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Bob (Tom Hardy) is a slow-moving soft-spoken Brooklyn lug who works as a bartender for Cousin Marv (James Gandolfini), who is, to people’s permanent surprise, actually Bob’s cousin. But while the sign over the door says ‘Cousin Marv’s’ really the cousins work for the scary Chechen mob brothers Chovka (Michael Aronov) and Andre (Morgan Spector), who use it as a drop for cash from their other operations. When someone is crazy enough to rip off the drop-box Bob and Marv find themselves under pressure from Chovka to recover the stolen money. Complicating matters further for Bob is his finding of an abandoned abused dog, which leads to a tentative romance with Nadia (Noomi Rapace). It also leads to harassment from neighbourhood psycho Eric Deeds (Matthias Schoenaerts), the suspected killer in a cold case that has Det. Torres (John Ortiz) circling…

Having provided the source material for Mystic River, Gone Baby Gone, and Shutter Island, novelist Dennis Lehane finally pens his first feature screenplay (after writing episodes of The Wire and Boardwalk Empire) expanding his own short story ‘Animal Rescue’. This film has Lehane DNA: a palpable sense of blue-collar community, characters with lives beyond the plot-points; especially Marv’s tetchy house-sharing with his long-suffering sister Dottie (Ann Dowd); a doom-laden sense of horrors to come. But, somewhat inexplicably, it also has large amounts of Dead Man Down and Drive in its make-up. Noomi Rapace once again appears bearing scars of past traumas and manipulates a taciturn anti-hero. Shocking violence in a good cause is subverted in the best Winding Refn manner, and then sort of subverted back… There’s even a regrettable Equilibrium flashback in the instantly humanising effect of a puppy.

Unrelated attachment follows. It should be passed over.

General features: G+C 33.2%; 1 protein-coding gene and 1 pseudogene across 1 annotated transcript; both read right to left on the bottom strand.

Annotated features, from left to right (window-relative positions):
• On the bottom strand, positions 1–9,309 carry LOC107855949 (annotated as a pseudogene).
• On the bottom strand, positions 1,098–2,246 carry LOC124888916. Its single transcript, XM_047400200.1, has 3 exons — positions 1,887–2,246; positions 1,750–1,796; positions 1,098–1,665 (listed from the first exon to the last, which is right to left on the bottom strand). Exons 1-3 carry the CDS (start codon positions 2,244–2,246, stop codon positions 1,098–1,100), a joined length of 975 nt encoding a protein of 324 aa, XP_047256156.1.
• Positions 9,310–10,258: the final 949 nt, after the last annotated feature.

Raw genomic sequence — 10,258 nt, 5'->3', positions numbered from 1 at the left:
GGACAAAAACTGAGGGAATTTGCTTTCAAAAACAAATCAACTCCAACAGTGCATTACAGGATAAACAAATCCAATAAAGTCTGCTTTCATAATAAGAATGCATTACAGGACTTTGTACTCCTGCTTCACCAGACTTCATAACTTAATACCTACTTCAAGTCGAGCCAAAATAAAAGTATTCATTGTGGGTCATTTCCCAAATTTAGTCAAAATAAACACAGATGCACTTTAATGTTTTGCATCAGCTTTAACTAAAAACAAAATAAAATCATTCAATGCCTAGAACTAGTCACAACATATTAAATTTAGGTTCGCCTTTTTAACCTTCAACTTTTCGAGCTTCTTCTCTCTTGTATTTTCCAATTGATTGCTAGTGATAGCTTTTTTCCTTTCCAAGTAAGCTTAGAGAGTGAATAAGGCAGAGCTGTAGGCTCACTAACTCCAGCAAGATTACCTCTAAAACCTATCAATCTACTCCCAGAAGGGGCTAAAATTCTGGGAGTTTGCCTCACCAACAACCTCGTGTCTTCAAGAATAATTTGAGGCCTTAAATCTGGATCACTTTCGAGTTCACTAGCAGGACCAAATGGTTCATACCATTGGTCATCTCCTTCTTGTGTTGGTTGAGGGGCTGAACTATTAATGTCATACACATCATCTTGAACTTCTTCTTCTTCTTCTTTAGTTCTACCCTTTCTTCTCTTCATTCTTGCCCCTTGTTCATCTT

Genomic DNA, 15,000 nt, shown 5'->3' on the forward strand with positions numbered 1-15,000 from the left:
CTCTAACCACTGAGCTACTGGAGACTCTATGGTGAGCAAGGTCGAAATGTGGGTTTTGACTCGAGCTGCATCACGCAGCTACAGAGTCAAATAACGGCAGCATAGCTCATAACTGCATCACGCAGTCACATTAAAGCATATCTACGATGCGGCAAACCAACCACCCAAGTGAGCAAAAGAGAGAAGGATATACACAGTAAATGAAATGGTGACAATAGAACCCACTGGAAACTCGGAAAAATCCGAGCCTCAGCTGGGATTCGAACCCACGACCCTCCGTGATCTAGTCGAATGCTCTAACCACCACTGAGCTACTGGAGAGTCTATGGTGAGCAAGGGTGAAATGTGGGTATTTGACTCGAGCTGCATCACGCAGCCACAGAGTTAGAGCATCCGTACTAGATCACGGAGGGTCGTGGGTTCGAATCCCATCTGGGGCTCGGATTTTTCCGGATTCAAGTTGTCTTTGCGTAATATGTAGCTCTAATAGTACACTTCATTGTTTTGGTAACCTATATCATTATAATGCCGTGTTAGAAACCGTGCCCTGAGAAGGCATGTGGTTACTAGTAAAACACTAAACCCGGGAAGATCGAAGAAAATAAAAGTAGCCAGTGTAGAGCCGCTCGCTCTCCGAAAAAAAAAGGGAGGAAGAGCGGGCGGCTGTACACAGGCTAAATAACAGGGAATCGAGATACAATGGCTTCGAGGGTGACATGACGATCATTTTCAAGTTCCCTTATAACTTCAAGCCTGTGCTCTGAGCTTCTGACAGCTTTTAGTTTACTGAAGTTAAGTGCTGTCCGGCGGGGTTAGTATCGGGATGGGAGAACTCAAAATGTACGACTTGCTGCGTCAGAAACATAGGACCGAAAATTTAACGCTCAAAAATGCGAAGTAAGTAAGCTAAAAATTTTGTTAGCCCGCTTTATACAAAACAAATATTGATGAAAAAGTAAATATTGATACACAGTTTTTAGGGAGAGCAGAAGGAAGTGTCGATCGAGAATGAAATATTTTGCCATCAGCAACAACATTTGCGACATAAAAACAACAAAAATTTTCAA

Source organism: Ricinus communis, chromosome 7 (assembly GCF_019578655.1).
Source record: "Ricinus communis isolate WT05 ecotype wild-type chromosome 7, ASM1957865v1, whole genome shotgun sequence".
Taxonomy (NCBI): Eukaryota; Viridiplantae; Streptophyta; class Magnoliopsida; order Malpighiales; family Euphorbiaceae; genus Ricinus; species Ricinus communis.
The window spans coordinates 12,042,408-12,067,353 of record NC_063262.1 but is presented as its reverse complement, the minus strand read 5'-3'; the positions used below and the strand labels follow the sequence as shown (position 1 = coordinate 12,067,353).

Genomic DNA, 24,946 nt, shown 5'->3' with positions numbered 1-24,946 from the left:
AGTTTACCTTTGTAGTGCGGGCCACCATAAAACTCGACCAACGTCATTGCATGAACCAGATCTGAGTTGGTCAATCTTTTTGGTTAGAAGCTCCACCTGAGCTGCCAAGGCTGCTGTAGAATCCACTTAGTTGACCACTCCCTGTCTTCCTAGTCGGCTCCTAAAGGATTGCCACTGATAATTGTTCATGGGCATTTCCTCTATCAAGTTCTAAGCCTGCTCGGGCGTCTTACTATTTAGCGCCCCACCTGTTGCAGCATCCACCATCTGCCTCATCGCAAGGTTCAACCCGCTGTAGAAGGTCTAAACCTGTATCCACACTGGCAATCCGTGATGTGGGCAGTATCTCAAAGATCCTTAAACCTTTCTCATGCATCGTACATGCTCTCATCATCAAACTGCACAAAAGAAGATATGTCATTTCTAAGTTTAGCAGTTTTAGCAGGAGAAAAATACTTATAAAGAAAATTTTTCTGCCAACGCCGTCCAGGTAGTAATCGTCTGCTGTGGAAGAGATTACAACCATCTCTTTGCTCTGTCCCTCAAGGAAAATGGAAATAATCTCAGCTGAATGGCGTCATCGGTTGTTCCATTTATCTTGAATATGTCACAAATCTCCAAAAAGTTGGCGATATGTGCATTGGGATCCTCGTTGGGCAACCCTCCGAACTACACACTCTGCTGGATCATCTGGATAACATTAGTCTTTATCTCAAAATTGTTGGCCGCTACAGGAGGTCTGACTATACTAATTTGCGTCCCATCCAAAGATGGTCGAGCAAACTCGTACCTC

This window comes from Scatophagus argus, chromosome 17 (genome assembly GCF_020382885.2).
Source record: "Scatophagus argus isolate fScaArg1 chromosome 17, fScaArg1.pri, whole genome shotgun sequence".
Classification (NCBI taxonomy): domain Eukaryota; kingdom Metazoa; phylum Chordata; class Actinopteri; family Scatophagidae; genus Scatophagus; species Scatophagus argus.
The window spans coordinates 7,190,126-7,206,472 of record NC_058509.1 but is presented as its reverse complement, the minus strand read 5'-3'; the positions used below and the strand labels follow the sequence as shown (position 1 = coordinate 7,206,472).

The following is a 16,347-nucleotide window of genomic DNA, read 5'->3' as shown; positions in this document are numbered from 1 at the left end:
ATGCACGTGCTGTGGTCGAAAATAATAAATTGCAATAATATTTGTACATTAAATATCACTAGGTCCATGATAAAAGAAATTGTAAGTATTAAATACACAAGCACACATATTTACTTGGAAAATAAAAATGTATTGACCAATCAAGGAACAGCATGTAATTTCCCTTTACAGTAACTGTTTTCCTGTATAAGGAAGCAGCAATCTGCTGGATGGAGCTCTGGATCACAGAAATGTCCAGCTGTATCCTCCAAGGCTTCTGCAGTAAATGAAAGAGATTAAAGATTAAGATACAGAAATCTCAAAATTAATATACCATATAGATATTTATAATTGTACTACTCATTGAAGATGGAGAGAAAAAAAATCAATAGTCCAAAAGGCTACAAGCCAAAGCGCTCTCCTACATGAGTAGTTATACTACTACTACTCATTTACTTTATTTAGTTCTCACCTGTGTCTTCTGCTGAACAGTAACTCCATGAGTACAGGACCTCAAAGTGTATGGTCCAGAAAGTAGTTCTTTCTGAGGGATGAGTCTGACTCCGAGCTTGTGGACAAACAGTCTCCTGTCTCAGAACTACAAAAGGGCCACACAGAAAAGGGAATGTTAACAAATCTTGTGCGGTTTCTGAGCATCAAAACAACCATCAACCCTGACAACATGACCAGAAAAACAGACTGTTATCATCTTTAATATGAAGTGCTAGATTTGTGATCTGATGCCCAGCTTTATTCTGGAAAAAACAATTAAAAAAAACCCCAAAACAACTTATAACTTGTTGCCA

Roskam directs all this with some aplomb, with an emphasis on facial close-ups and gritty exteriors. Ortiz and Schoenaerts shine in support as the good and evil stalking around the central trio, with Schoenaerts in particular conveying tremendous menace and instability. An early scene where the Chechens unveil some grisly handiwork as a visual pep-talk serves up the steak that allows the film to largely unnerve on sizzle till its finale, to appropriate Stephen King’s analysis of Psycho, and Roskam lets the tension build slowly as Bob and Marv try and chase up some money only to find that events are spiralling out of control. Lehane holds back mightily on letting us inside Bob’s head, or letting us know what Det. Romsey (Elizabeth Rodriguze) is up to, as if he’s addicted to Shutter Island’s method of revelations through outrageous misdirection.

James Gandolfini’s last performance mixes resignation and frustration, and the film that houses it is a curious mixture of overly familiar elements and escalating suspense anchored by Hardy’s lumbering, kindly, but enigmatically unknowable presence.

3/5